Malolactic fermentation (MLF) is a common processing technique used to biologically convert the malic acid to lactic acid and carbon dioxide (Krieger 2005). The conversion of malic to lactic acid is considered a deacidification technique. MLF is conducted through proliferation of native lactic acid bacteria (LAB), of which the three existing genera in wine are Lactobacillus, Oenococcus, and Pediococcus (Krieger 2005, Iland et al. 2007), or by inoculation of commercial LAB strains. The process of MLF has several chemical and sensory alterations to the wine (Waterhouse et al. 2016):

  • Decrease in titratable acidity (TA).
  • Increase in pH.
  • Decrease in sourness of the wine.
  • Potential development of the “buttery” aroma or flavor due to increased diacetyl production.

Commercial strains, Oenococcus oeni, are often preferred as this strain of LAB best conducts MLF (Waterhouse et al. 2016). O. oeni is relatively predictable in its ability to convert malic to lactic acid, and several commercial strains have various capabilities of producing the byproduct, diacetyl. Diacetyl gives rise to a buttery flavor or aroma that is desired in some styles of wine, such as oak aged Chardonnay.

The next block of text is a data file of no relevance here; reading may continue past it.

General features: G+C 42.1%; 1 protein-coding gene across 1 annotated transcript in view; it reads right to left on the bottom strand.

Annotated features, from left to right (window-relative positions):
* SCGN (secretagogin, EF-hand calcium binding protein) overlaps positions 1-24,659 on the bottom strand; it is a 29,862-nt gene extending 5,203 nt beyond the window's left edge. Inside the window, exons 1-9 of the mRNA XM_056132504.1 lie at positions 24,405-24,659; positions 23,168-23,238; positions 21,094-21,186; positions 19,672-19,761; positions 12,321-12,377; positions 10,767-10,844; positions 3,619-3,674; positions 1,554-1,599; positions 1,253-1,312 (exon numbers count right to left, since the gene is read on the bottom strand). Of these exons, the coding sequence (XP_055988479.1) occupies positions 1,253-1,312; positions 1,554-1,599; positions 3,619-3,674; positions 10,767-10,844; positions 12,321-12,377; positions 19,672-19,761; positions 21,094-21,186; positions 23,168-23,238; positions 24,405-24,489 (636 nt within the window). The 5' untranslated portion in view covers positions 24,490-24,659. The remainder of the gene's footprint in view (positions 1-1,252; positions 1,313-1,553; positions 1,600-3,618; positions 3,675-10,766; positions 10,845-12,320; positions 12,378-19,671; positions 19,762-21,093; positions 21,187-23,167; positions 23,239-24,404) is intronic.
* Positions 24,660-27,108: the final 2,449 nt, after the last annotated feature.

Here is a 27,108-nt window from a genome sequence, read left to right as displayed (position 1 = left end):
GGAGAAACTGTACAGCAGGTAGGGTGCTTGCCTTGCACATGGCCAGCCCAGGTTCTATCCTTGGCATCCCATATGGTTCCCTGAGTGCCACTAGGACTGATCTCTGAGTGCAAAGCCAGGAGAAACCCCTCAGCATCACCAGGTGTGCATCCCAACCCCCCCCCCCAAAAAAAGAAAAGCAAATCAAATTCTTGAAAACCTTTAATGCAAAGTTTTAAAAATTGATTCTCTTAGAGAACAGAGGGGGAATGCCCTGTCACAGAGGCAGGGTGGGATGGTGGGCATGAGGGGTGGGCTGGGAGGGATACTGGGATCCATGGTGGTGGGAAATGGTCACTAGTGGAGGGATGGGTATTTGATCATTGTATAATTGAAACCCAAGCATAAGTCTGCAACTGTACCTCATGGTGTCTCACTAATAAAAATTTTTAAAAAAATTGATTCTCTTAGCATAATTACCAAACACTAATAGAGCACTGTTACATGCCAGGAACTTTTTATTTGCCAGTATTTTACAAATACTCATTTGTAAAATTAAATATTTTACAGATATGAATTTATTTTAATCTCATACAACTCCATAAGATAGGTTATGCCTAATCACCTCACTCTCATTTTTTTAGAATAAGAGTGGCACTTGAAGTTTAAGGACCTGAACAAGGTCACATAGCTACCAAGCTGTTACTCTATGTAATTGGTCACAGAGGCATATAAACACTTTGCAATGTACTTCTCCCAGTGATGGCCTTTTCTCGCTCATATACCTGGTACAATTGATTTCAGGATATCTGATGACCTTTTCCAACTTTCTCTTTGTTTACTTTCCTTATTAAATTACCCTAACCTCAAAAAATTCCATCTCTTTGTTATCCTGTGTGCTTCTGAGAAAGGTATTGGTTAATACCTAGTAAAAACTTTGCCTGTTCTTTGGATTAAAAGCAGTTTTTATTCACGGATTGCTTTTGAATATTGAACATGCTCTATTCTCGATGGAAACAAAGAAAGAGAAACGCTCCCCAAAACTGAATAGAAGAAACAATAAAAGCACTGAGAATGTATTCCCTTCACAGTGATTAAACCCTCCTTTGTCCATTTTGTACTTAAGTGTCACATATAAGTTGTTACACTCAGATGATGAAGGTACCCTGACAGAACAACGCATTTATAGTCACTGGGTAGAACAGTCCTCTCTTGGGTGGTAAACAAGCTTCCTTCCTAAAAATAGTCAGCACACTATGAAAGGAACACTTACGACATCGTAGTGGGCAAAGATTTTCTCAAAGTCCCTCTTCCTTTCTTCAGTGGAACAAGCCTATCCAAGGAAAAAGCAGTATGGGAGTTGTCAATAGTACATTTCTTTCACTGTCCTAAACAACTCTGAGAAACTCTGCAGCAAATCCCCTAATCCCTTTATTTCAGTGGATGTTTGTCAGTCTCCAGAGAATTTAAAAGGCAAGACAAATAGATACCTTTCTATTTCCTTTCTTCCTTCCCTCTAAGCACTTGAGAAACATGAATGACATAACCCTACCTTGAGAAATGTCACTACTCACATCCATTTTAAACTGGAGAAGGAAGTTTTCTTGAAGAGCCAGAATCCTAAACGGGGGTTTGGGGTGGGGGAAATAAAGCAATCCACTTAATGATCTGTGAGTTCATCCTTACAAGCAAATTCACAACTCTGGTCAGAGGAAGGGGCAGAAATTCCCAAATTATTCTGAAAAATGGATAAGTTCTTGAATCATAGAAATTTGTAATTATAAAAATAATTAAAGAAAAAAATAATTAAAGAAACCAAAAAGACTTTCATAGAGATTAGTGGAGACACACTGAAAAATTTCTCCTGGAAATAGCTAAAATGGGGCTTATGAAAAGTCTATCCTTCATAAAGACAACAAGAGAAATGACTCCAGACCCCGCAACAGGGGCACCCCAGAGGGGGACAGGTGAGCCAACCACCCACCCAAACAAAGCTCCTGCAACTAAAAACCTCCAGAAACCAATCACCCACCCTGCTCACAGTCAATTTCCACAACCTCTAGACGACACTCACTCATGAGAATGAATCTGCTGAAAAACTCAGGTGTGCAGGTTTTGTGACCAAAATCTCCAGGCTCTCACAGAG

When to Inoculate for MLF

LAB inoculation can be integrated into wine processing at several stages of production:

  • Before primary fermentation,
  • During primary fermentation,
  • Near the end of primary fermentation,
  • After primary fermentation is complete (Iland et al. 2007).

Each stage in which LAB can be added to the wine will offer a number of advantages and disadvantages to the winemaker. Ultimately, when LAB inoculation occurs can affect wine quality …

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